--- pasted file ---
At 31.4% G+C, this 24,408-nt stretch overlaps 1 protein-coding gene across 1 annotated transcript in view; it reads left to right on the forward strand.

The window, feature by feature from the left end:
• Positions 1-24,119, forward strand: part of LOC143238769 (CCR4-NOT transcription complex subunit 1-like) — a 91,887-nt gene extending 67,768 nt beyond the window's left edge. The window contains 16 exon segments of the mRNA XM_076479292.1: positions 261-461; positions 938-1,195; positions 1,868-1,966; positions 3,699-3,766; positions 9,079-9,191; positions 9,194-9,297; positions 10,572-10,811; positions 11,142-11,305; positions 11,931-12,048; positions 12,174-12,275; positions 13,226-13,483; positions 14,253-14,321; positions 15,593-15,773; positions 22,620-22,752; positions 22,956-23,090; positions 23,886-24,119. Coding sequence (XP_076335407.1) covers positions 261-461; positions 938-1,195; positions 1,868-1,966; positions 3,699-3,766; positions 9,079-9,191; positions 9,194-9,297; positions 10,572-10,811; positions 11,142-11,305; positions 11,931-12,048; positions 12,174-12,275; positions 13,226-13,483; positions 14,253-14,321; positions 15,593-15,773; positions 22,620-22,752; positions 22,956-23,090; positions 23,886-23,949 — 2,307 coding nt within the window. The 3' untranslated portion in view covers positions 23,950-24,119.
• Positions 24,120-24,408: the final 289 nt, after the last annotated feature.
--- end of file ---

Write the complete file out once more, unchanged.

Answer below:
At 31.4% G+C, this 24,408-nt stretch overlaps 1 protein-coding gene across 1 annotated transcript in view; it reads left to right on the forward strand.

The window, feature by feature from the left end:
• Positions 1-24,119, forward strand: part of LOC143238769 (CCR4-NOT transcription complex subunit 1-like) — a 91,887-nt gene extending 67,768 nt beyond the window's left edge. The window contains 16 exon segments of the mRNA XM_076479292.1: positions 261-461; positions 938-1,195; positions 1,868-1,966; positions 3,699-3,766; positions 9,079-9,191; positions 9,194-9,297; positions 10,572-10,811; positions 11,142-11,305; positions 11,931-12,048; positions 12,174-12,275; positions 13,226-13,483; positions 14,253-14,321; positions 15,593-15,773; positions 22,620-22,752; positions 22,956-23,090; positions 23,886-24,119. Coding sequence (XP_076335407.1) covers positions 261-461; positions 938-1,195; positions 1,868-1,966; positions 3,699-3,766; positions 9,079-9,191; positions 9,194-9,297; positions 10,572-10,811; positions 11,142-11,305; positions 11,931-12,048; positions 12,174-12,275; positions 13,226-13,483; positions 14,253-14,321; positions 15,593-15,773; positions 22,620-22,752; positions 22,956-23,090; positions 23,886-23,949 — 2,307 coding nt within the window. The 3' untranslated portion in view covers positions 23,950-24,119.
• Positions 24,120-24,408: the final 289 nt, after the last annotated feature.